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first_imgAs universities across the country opened for the first time since March, many implemented significant changes to reduce the potential spread of COVID-19 on campus. One such tool many schools developed was a COVID-19 dashboard, which aim to track coronavirus cases on a particular campus.We Rate COVID Dashboards works to evaluate just how meaningful those dashboards are. Their team of professors and students from universities across the country has rated over 200 university dashboards on a letter scale from D to A++.An ideal dashboard is easy to read, frequently updated and highlights detailed data on testing.An A++, however, seems to be an elusive score. As of now, the highest rated dashboard on the site belongs to Ohio State University, which is the only dashboard with an A+.The idea to rate university dashboards sprung from a belief that universities should be open and transparent about coronavirus cases as students return to campus said Cary Gross, professor of medicine and public health at Yale. Gross is one of the founders of We Rate COVID Dashboards, along with Dr. Howard P. Forman, professor of diagnostic radiology, public health, economics and management at Yale.However, they wanted to get diverse perspectives on the best way to evaluate dashboards, Gross said.The two turned to Twitter to gauge what the public seemed to think was most important in a dashboard. Gross said they got a large amount of feedback, including a many requests to rate particular dashboards.Gross and Forman formed a group of professors and students from universities around the country in order to gain a full perspective when rating school dashboards. From there, the website was born.Ayotomiwa Ojo, a medical student at Harvard, said she has worked with Forman for some time, and when she expressed an interest in the project, he invited her to join.“I was intrigued about thinking how comprehensive universities are being,” Ojo said. “Are they giving the whole picture?”When rating dashboards, the team tries to keep in mind three groups, comprised of those either most likely to be affected or potentially forgotten: students, faculty and staff, and the surrounding community, Gross said.“In certain towns, colleges are bringing in these students from all over the world, and it’s really important for colleges to have an understanding of what the COVID rate outside their campus walls are,” he said.The rating system then considers all of the factors these groups should know to give out a score, Ojo said. While they consider a variety of dashboard functions, she said there is always room to improve.“It’s difficult to read from a dashboard how the university is actually doing in implementing their plans,” she said. “Like, yes, we give them points if they tell how many tests are conducted, but we don’t evaluate if they are actually doing enough tests.”Regardless, Ojo said, the site is a good tool for any community member to assess the COVID situation in their area.Yet the site’s goal does not stop at simply giving out a grade. Ultimately, Gross said, they want ratings to encourage universities to revisit and improve their dashboards.This may come from peer pressure — simply seeing that other universities are doing better may push a school to revamp its dashboard. Gross said the team is also hoping state health departments will see ratings and, potentially, set a baseline criteria for university dashboards. He also cited the power that students hold in pushing for change.“We try to link the student newspapers when we rank each school,” Gross said. “Students have a lot of power, and I think students often under appreciate how much power they have within an institution. If we can engage some students to advocate from within, that’s another way to improve.”So far, their hopes are being fulfilled. Gross said some universities are reaching out to ask why they received a certain score. Forty schools have even redone their dashboards and submitted them again in hopes of improving their rating.“It’s exciting to see that some schools see our ratings and then do better,” Ojo said.Notre Dame’s own dashboard is one of 42 to earn a B+. Not the worst, but still only the fifth-highest score a university can receive.The Notre Dame dashboard, which is updated daily at noon, has been active since students arrived on campus at the start of the school year. It highlights estimates of active and recovered cases, the number of tests given and has an interactive graph of campus cases since Aug. 3.When rating Notre Dame’s dashboard, Gross said “we felt [it] was off to a good start when we rated it B+. We felt that more information about the testing strategy that ND is using to keep its students safe, as well as further information about COVID status in the surrounding community, quarantine status and overall campus COVID status would also be warranted.”Gross said the team is “looking forward to rerating the next iteration” of the University’s dashboard.His motivation behind the project stems not only from his professional connection to public health but also has a more personal connection.“I have two kids in two different colleges right now,” Gross said. “Frequently looking at our own kids’ dashboards also inspired me to start down this path. And one of their colleges is rated higher than the other — it’s become like a sibling rivalry.”Whether or not the ratings cause competition, the team does hope they will change dashboards for the better.“Our goal is not to be tongue-in-cheek and have a nice little catchy comment,” Gross said. “Our goal is to really have an impact on influencing colleges to increase the transparency of their COVID testing and mitigation efforts.”Tags: COVID-19 dashboard, dashboard rating, University of Notre Damelast_img read more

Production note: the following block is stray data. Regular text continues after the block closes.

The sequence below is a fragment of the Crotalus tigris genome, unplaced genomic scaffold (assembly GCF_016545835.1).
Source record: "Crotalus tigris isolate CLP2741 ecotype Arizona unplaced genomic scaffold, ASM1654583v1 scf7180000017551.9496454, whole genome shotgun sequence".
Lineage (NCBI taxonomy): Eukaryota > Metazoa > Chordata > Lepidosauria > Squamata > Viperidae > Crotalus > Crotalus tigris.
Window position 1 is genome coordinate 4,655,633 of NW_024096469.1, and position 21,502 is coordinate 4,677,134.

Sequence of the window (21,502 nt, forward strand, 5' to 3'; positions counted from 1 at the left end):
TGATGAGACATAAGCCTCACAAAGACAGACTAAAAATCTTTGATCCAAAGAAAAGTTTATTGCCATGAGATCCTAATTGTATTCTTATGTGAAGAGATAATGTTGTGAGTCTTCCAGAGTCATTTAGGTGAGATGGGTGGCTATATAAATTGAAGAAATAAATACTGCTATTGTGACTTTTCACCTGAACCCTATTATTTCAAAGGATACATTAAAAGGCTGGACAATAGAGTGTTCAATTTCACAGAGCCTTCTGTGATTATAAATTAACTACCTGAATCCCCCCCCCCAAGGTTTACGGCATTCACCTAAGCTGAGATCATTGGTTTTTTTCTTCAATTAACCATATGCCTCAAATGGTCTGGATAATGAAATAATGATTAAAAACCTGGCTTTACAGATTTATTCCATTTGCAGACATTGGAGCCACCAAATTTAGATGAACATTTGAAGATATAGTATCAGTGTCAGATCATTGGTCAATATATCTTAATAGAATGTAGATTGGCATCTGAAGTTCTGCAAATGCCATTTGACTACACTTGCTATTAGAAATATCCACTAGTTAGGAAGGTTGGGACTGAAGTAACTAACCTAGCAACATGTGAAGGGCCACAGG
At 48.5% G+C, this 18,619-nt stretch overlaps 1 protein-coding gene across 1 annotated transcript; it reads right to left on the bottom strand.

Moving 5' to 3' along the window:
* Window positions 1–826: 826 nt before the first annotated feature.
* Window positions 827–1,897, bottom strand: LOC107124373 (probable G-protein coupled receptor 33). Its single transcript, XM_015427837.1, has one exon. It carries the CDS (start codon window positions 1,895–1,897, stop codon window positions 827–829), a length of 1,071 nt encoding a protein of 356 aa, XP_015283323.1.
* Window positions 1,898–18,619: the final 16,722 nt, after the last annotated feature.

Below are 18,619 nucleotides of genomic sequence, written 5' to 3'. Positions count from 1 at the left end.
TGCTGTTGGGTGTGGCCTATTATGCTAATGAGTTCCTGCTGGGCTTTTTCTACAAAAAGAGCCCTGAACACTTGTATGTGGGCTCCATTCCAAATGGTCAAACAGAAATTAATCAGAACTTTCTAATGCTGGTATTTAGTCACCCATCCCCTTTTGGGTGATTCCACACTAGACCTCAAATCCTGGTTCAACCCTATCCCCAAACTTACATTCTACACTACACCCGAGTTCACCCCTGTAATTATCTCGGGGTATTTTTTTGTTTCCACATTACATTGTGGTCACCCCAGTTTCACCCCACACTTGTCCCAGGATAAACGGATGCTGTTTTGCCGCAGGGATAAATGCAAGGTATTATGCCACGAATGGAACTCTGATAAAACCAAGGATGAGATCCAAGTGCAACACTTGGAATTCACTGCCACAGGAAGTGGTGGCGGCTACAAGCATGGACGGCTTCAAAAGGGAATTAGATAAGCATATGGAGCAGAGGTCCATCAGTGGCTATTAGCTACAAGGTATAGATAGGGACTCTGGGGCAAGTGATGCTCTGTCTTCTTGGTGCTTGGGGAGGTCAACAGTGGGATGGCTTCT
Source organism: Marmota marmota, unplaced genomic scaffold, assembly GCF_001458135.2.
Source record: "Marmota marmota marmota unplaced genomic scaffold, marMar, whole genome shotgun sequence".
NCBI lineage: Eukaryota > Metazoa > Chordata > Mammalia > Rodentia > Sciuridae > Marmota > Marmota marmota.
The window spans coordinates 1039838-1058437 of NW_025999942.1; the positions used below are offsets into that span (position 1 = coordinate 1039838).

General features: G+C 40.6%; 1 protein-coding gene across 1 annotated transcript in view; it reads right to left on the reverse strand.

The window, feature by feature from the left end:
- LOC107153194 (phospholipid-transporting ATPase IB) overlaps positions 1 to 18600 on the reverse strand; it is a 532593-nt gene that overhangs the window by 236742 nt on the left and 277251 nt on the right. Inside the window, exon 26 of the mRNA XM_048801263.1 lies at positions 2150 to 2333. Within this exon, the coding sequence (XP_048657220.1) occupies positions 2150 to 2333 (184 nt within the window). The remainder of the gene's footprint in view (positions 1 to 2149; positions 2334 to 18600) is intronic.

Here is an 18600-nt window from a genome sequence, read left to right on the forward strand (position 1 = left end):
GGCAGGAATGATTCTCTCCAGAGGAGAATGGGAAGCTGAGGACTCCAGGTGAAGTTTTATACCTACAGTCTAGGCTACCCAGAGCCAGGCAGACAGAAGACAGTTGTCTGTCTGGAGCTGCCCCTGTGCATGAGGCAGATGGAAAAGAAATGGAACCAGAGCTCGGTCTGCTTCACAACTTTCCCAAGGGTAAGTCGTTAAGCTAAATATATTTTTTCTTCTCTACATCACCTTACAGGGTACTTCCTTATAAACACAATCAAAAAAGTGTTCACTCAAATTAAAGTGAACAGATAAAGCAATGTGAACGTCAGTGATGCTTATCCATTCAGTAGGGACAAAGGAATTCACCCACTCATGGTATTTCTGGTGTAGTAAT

first_imgThe factory sentiment data shows how the virus is rippling through the region, disrupting supply chains and depressing demand. Travel restrictions are rampant, schools and businesses in pockets of the region are shuttered and governments are scrambling to provide stimulus to shore up their economies.China’s official PMI plunged in February to a record-low 35.7 from 50 at the start of the year, according to data released Saturday. The big decline signals a worse-than-expected first-quarter contraction, with Nomura Holdings Inc. economists led by Lu Ting projecting the economy shrank 2.5 percent in the first three months of the year from the previous period.Global markets have been roiled by virus fears, with equities and bond yields sliding on Monday as investors digested the PMI data. Japanese stocks opened 1.3 percent lower, and S&P 500 futures slumped over 1 percent, with a signal from the Federal Reserve Friday that it’s open to easing policy providing little comfort.Read also: Asian stock markets reverse losses on global policy stimulus hopes Asia’s factories took a tumble in February under the weight of the rapidly spreading coronavirus outbreak, with a severe plunge in activity in China driving down output across the region.South Korea and Japan, where confirmed cases of the virus have accelerated recently, showed sharp declines in production, according to purchasing manager surveys released by IHS Markit on Monday. South Korea’s PMI, a critical bellwether of global demand, dropped to a four-month low of 48.7 from 49.8 in January, while the Jibun Bank Japan index declined to 47.8, the lowest reading since May 2016.Taiwan dropped below 50, the dividing line between expansion and contraction, while Thailand and Malaysia stayed in that territory. Vietnam’s PMI fell to a more than six-year low of 49. Indonesia was a lone bright spot in the regional data, seeing its PMI gauge rise to 51.9, its first reading in expansion since June. Southeast Asia’s biggest economy has registered no official coronavirus cases amid concern that testing hasn’t been vigorous enough.Disruption to manufacturing has been evident across the region as companies take steps to stop the virus from spreading.A Hyundai Motor Co. plant in South Korea last week halted operations after a worker was confirmed to have been infected. Samsung Electronics Co. also temporarily stopped output at one its plants last month after an employee tested positive for the disease.China’s economy is gradually returning to work with activity likely running at 60 percent to 70 percent capacity last week, according to a Bloomberg Economics report, up from about 50 percent two weeks ago.South Korea has been particularly hard-hit over the past two weeks as virus cases surged above 3,500.The Bank of Korea refrained from cutting interest rates when it met last week, opting instead to extend inexpensive loans to small businesses and leaving it for the government to take broader action.South Korea’s manufacturers and exporters will likely remain under pressure, said Joe Hayes, an economist at IHS Markit.“Even if demand does recover, day-to-day operations are likely to suffer as firms seek alternative suppliers or operate below capacity until normality across supply chains is restored,” he said.Topics :last_img read more